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Where Are They Now? “The Lost Boys” Edition

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Long before vampires prowled the streets of Sunnydale, Forks, Bon Temps or Mystic Falls, they were skulking around Santa Carla, California, terrifying the populace in arguably one of the greatest vampire movies of all time. Joel Schumaker’s 1987 film The Lost Boys followed the story of two brothers who moved to a serene beachside town in California, only to discover that it was home to a vicious yet enticing gang of vampires. In many ways, The Lost Boys introduced viewers to the “young and hip” vampire that would come to dominate the genre in the later years. These vampires were a clear deviation from the vampire archetype that had been established by Bram Stoker’s Dracula: rather than embodying sophisticated poise, these vampires were all about youthful indulgence and recklessness. More so, this movie’s unique blend of horror and humor helped the movie quickly become a cult classic—and it didn’t hurt that the movie had a stellar cast, some of whom would become major movie and television stars while others, regretfully, would not.

So, where are the cast members now? Let’s take a look:

Kiefer Sutherland (David)

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I wouldn’t say that The Lost Boys jump-started Kiefer’s career—prior to the premiere of this movie, he had already established himself as the Bad Boy of the 1980s with movies such as Stand by Me, which was his debut film—but being in The Lost Boys certainly served to demonstrate what a versatile actor he could be. Over the years, he has been involved with a plethora of television and film projects, earning himself a Golden Globe, an Emmy, two Golden Satellite Awards, two Screen Actors Guild Awards, and a Western Heritage Award, as well as an awe-inspiring 51 nominations. Probably his most notable projects post-The Lost Boys are: the films Young Guns I & 2, Flatliners, A Few Good Men, The Three Muskateers, and Phone Booth, and the television shows 24, which ran for nine seasons before ending in 2010, and Touched, which ran for only one season. His most recent project includes the Western film Forsaken, in which he stars alongside his father, Donald Sutherland, and Demi Moore.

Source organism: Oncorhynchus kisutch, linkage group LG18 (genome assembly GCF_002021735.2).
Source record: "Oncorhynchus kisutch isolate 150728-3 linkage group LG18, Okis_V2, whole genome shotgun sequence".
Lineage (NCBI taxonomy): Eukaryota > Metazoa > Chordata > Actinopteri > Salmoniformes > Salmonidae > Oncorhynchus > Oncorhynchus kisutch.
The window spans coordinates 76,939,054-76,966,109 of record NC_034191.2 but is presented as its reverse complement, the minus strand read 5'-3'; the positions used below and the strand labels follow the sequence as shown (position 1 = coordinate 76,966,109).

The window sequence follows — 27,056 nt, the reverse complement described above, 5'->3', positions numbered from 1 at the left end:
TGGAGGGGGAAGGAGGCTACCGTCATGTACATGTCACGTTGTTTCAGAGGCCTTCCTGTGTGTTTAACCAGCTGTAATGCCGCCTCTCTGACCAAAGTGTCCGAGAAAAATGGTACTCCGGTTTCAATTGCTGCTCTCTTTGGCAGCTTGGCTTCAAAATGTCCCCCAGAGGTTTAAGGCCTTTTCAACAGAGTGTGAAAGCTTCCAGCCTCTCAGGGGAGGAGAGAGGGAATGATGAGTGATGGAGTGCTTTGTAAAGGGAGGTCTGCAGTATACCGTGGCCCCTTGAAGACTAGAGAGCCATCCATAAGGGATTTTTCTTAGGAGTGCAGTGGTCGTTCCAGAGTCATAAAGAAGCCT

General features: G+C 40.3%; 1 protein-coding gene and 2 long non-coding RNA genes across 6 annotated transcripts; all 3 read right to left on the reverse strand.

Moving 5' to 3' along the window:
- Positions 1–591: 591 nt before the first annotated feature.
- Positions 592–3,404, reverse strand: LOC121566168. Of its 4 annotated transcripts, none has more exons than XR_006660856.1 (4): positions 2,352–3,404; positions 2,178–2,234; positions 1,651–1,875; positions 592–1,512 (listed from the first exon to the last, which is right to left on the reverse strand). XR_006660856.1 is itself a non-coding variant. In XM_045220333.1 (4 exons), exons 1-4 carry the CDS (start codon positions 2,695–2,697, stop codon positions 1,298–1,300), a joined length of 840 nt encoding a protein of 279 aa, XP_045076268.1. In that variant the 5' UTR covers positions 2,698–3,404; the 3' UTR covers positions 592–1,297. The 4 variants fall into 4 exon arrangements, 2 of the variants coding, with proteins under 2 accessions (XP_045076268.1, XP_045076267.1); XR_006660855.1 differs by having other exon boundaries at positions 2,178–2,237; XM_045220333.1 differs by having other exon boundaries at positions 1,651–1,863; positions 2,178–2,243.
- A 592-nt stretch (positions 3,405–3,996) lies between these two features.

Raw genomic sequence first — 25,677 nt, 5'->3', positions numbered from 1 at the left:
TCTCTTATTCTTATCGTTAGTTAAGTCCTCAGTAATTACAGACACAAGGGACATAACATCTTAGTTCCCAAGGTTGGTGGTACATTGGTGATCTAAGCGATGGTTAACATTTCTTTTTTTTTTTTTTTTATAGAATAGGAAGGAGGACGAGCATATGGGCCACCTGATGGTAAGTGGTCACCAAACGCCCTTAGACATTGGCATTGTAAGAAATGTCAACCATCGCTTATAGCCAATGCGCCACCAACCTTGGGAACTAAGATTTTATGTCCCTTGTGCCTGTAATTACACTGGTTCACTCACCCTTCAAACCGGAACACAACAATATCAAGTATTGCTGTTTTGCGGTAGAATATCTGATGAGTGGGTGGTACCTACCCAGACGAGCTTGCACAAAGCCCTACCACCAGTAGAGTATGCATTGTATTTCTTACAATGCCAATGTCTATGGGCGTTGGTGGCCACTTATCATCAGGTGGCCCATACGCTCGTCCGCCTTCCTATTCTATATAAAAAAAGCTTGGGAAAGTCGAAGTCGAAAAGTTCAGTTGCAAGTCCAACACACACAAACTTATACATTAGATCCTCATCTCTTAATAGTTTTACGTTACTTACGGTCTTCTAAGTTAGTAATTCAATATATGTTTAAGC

Jason Patric (Michael Emerson)

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As the son of Jason Miller and the grandson of Jackie Gleason, one could say that Jason Patric was destined for a career in acting. The Lost Boys, which was Jason Patric’s film debut, was the first of many big name films that Patric starred in. Over the course of two decades, he snagged roles in a number of big name films, including the movies Rush, Sleepers, The Alamo, My Sister’s Keeper, The Losers, The Outsider and The Abandoned. Fans can anticipate seeing him in the upcoming the action-adventure Lost & Found, which will be released later this year.